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From one vet to another, welcome and Semper Fi.

Your plan is a good one, and it seems that many people are deciding to do this as of late. I would be very cautious of the $8000 unit that only needs a new water heater. All of these trailers leak due to overlapping panels and thousands of rivet holes. I guarantee that there is water damage to your floor somewhere. The frame is likely in need of repair and strengthening as well. I know that it can take quite some time and money to rehab these old trailers (Some say to take your estimate, and triple it). Another thing to consider is how much time you have on your hands. As an NCO, I am constantly busy with not only work and PT, but additional duties, CQ, giving classes, etc. Will you have the time to work on it with a military schedule. Another thing to consider is space. Do you live on base? If so you will likely not be able to have the trailer in your drive to work on it, and will have to keep it in base storage (Not sure about your location, but all bases are different). If you own a home off base, then you are better off. How is your tool collection? You will need them all, and some new ones for metal working/riveting in the future of your remodel.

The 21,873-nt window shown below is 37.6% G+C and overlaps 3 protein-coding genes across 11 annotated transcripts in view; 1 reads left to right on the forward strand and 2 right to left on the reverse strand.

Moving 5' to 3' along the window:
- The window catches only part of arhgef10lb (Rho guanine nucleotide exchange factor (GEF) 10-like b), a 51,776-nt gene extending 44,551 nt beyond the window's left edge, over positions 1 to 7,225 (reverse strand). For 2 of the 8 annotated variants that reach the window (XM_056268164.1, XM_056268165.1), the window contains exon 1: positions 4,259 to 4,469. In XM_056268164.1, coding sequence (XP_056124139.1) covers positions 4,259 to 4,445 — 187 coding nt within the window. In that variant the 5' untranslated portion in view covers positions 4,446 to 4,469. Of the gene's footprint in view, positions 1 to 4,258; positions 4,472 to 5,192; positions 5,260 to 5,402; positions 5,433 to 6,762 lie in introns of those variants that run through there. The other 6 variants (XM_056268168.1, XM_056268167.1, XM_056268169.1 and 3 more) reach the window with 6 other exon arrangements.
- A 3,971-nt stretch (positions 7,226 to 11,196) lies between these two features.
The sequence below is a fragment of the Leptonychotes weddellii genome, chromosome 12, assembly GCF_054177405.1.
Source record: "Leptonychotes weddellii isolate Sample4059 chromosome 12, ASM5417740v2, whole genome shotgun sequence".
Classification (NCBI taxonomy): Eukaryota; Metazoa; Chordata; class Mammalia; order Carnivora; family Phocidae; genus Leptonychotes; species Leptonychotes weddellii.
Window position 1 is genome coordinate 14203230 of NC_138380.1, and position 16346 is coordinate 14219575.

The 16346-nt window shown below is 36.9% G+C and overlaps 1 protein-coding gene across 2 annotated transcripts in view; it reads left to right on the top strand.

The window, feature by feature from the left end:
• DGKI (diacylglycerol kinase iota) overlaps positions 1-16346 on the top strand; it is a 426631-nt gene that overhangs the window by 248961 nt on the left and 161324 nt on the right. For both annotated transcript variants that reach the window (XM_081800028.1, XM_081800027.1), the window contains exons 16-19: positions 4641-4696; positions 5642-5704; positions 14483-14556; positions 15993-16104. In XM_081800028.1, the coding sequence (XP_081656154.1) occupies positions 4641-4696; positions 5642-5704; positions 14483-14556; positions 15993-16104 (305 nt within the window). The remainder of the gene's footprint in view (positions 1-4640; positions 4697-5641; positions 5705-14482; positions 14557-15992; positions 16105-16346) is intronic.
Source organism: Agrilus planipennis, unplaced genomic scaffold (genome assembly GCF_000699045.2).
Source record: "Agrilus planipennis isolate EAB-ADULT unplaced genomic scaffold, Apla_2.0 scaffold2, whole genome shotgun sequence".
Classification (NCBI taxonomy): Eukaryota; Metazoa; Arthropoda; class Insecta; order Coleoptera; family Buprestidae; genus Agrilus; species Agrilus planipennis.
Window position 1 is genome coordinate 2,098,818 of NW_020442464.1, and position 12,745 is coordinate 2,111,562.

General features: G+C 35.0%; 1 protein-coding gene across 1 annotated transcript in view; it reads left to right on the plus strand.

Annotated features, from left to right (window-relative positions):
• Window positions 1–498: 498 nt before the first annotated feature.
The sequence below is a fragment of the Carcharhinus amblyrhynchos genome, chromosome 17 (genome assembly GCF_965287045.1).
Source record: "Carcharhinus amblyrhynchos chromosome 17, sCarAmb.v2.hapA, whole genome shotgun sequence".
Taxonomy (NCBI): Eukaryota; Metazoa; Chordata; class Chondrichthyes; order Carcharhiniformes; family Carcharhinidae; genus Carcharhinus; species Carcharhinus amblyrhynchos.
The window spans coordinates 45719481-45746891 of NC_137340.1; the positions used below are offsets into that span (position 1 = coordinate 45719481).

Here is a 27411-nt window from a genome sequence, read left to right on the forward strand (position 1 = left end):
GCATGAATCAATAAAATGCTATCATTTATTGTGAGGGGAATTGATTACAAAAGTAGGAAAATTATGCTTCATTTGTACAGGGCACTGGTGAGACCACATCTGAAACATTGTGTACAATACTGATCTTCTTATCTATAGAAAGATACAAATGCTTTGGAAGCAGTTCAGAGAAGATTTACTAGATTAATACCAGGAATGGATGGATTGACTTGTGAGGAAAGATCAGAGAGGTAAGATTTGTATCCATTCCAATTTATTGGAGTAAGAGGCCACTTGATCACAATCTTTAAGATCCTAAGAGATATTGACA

By all means I am not trying to deter you. Everyone on this forum would LOVE to see another old gal get back on the road. I just want you to know what I experienced in my first several vintage airstream purchases (Rotted floor, rotted frame, leaks like a sieve, etc). If at all possible, have an experienced forum member look the unit over with you since they likely know the problem areas and what to look for.